people who rise from a deliberate, established civic confidence 
in our country; who rise from the grass roots; who know where 
they come from; who don't just toss their hat in the ring, go to 
the fat cats, raise money, and say, "I promise you I'll do 'this, 
this' if you elect me president" -- and then all we see are 
broken promises.
Our democracy is deteriorating! And it's deteriorating because 
the political government is increasingly captured by the 
corporate government.
It wouldn't bother you if you woke up in November of '96 and 
said, "Bill Clinton was not re-elected today because he lost the 
state of California to Bob Dole. And the reason was: Ralph Nader 
siphoned off 6 percent of voters who would've voted for Bill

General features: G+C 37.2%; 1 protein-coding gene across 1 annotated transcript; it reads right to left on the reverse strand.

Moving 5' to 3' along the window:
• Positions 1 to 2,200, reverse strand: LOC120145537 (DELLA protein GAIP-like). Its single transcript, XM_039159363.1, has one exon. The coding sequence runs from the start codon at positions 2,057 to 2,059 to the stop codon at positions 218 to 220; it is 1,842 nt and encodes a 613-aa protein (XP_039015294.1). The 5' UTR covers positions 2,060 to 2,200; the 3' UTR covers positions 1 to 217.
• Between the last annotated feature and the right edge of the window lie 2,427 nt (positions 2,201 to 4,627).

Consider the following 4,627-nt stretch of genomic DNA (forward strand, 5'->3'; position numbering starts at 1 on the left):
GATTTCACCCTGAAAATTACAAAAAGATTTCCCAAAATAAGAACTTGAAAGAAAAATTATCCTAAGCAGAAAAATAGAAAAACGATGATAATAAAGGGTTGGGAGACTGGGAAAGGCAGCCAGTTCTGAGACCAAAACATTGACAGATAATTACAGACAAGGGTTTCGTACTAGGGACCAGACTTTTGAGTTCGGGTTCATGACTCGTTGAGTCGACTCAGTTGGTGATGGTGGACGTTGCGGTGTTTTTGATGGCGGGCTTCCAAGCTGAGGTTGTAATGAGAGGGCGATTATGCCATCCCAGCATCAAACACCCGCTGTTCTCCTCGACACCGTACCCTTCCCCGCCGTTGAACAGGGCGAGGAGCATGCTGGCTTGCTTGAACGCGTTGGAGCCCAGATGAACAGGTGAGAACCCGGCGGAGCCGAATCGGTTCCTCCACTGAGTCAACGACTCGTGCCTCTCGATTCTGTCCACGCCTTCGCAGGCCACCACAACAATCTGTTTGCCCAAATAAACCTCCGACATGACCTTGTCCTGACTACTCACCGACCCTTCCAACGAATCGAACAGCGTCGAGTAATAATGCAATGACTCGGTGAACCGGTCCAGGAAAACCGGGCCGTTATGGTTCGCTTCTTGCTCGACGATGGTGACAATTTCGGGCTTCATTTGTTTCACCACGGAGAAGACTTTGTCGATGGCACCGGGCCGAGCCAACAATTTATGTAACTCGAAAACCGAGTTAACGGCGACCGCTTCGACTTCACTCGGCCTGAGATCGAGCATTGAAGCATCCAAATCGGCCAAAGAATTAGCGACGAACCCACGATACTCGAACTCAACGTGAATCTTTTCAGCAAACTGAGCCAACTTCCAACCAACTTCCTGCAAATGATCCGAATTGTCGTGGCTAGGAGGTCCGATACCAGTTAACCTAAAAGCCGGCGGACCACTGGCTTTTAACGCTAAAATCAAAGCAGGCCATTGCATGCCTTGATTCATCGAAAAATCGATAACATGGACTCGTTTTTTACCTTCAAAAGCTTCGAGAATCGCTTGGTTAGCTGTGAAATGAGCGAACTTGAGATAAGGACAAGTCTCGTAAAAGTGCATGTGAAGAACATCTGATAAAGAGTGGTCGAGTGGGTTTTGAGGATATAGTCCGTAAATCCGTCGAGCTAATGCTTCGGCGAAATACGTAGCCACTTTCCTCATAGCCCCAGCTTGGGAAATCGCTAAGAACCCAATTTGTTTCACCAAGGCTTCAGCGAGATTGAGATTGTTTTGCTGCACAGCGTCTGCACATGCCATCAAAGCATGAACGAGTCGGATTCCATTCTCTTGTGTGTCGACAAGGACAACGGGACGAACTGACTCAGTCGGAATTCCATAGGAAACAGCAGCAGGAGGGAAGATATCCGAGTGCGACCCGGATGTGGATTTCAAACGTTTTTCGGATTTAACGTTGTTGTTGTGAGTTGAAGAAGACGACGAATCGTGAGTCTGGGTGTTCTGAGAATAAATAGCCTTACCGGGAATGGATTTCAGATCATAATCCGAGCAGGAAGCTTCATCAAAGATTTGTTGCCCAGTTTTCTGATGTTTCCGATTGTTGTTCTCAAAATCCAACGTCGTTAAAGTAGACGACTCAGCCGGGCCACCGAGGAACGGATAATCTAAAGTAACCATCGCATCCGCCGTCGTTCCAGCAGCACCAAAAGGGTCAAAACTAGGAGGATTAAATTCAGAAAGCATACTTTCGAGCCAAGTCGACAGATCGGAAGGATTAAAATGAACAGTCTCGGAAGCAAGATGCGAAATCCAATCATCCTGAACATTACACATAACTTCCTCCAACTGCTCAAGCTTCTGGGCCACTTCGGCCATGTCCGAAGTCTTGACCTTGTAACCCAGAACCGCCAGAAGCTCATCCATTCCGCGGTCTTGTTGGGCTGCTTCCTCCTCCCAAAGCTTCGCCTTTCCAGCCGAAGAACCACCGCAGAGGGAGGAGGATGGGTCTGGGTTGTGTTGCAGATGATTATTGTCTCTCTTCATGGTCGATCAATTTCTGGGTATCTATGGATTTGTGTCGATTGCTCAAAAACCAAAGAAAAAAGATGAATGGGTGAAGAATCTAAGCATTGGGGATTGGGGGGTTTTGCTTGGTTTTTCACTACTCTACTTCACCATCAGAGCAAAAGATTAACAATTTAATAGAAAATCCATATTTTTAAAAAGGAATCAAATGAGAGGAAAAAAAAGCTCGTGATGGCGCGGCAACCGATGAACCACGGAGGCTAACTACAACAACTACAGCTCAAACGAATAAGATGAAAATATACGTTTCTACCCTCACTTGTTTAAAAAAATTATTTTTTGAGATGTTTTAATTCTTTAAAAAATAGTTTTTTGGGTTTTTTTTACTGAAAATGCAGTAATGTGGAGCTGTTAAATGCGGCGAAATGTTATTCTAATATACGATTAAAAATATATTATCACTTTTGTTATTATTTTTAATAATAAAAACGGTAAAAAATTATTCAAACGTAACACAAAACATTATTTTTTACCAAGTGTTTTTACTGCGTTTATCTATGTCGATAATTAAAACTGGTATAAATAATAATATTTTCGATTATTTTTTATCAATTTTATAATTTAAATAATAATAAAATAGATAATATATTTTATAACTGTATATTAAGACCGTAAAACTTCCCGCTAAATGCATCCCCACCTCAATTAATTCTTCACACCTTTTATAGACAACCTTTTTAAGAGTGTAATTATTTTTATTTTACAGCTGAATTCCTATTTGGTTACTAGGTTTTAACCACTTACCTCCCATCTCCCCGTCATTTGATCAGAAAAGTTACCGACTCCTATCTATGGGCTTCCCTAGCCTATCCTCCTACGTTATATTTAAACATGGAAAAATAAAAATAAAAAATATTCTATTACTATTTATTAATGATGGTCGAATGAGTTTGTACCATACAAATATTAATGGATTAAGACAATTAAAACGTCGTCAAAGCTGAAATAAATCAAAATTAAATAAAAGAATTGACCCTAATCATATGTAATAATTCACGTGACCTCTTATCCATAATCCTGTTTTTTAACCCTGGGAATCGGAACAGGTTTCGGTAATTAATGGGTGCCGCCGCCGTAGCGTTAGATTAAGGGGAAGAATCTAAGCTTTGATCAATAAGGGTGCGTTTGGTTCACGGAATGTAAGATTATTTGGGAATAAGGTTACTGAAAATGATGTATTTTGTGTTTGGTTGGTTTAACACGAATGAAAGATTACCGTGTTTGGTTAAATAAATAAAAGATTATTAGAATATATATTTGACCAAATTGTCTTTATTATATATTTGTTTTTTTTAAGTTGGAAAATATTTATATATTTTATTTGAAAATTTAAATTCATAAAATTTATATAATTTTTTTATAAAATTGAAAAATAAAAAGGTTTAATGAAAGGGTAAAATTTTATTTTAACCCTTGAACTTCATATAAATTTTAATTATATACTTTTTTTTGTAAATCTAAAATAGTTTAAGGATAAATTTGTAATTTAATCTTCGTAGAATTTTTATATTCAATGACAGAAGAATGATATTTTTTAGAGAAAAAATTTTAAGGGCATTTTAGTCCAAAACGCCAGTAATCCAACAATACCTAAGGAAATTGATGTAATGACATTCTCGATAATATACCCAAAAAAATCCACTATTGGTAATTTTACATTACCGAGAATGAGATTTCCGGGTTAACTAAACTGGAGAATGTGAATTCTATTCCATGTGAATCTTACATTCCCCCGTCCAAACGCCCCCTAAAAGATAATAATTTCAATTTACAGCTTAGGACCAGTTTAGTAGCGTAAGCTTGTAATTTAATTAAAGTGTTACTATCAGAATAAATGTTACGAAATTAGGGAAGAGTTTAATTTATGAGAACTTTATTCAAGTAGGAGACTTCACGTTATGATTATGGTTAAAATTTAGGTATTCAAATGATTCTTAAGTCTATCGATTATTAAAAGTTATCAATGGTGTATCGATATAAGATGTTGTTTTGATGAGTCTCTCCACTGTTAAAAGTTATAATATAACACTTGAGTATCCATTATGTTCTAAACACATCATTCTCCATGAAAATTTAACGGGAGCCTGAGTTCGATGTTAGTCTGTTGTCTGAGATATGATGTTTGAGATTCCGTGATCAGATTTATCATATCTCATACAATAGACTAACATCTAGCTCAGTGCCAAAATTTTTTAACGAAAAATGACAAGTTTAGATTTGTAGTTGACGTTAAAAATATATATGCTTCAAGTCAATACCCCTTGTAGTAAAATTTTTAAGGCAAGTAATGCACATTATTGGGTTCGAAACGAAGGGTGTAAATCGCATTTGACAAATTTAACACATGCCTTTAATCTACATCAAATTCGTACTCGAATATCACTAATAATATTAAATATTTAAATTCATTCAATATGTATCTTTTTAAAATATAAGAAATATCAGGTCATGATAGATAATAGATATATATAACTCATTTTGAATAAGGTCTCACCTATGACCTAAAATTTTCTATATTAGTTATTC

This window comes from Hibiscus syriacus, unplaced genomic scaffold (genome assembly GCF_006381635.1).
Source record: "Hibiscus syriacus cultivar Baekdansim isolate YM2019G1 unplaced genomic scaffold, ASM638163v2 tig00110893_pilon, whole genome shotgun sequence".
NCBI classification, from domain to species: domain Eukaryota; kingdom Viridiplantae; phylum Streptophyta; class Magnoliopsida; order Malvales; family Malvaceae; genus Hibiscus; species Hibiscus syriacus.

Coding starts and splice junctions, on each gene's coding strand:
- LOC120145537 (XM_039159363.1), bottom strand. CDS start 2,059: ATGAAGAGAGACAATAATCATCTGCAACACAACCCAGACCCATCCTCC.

If that happens to Clinton because he refuses to adopt very 
important campaign finance reform, sponsor initiative referenda 
recall all over the country, have inserts in various company 
bills that are being bailed out for illegal monopolies to help 
consumers voluntarily to join their own consumer action groups, 
give tax-payers standing to sue the federal government, elect 
shareholders who *own* these companies to have some control, 
including the pension trust -- he deserves it! Because it's so 
easy to up-end Dole by moving with a vision of a concrete 
expansion of our democratic tools! Democracy solves problems. 
It's the best mechanism to solve problems I think ever devised. 
And democracy brings the *best* out of people in this country. 
We've got too many problems we don't deserve, too many solutions 
we don't apply. It's all open for Bill Clinton to move into that 
arena and reduce any challenge that comes to him.
And if he embraced some of your visions, as you're talking about 
this morning, you would be then reluctant to challenge him all 
the way through to November?
Not at all! Politicians always need an opposition that *stays* to 
its convictions and holds them to their promises.
                   [...to be continued...]